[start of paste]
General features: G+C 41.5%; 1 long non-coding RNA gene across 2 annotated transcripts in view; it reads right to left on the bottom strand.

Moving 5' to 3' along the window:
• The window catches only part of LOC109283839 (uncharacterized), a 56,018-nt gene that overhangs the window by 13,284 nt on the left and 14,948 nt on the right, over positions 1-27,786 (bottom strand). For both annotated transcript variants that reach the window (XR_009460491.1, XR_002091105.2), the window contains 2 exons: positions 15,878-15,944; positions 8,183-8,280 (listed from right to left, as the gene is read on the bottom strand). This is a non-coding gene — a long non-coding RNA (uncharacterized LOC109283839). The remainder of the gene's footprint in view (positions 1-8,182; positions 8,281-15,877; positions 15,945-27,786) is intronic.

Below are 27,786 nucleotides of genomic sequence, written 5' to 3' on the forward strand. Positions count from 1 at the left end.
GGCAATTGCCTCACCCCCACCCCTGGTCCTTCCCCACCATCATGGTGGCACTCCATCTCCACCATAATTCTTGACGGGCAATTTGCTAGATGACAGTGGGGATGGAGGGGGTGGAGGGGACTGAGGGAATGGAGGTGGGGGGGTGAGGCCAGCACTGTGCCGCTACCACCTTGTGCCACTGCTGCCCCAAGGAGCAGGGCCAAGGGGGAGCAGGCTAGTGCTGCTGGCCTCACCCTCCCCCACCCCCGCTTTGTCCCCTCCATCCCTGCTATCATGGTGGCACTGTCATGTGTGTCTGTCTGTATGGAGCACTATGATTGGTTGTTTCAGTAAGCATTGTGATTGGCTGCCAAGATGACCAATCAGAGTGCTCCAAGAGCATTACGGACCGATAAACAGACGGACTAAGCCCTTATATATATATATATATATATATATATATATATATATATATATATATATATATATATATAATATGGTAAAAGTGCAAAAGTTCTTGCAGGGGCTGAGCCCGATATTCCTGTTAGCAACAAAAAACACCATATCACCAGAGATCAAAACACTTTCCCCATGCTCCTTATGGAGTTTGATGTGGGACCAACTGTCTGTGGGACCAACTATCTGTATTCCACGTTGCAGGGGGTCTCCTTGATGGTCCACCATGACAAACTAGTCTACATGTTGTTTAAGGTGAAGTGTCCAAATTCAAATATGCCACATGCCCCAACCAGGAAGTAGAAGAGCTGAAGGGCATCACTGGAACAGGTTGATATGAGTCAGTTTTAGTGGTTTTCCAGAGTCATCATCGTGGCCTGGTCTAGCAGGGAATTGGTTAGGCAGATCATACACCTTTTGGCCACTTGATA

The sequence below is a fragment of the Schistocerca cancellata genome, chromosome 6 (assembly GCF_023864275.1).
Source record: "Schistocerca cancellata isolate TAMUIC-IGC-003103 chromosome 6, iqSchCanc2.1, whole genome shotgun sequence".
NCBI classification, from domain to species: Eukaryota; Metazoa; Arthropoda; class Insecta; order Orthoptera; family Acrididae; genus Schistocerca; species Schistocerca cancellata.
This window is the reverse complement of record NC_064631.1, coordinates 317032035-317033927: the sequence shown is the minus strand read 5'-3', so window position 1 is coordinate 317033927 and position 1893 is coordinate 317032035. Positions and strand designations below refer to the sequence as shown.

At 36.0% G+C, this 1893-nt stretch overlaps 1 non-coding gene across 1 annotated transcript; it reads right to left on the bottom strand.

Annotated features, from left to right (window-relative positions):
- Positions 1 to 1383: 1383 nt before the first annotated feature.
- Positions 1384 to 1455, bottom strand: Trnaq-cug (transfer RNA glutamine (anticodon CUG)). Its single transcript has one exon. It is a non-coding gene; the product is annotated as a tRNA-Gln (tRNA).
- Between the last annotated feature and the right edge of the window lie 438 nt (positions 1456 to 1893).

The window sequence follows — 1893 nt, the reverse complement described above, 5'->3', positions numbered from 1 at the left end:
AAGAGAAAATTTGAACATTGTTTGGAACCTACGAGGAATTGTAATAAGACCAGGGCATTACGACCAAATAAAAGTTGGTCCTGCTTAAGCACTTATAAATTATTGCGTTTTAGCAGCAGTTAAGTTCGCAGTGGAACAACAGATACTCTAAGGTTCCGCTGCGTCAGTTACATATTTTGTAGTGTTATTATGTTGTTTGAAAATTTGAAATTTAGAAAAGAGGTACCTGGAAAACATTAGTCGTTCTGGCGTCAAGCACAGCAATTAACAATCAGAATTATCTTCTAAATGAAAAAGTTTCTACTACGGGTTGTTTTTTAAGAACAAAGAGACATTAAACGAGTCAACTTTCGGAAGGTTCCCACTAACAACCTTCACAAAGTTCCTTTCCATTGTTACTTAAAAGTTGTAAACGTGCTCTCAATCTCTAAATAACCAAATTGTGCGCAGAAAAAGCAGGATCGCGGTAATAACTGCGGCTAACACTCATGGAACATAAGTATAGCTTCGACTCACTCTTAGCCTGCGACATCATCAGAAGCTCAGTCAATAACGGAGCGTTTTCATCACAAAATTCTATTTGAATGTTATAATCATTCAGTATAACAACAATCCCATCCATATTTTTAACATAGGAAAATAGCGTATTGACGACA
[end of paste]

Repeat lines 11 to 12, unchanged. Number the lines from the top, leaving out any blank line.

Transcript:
Annotated features, from left to right (window-relative positions):
- Positions 1 to 1383: 1383 nt before the first annotated feature.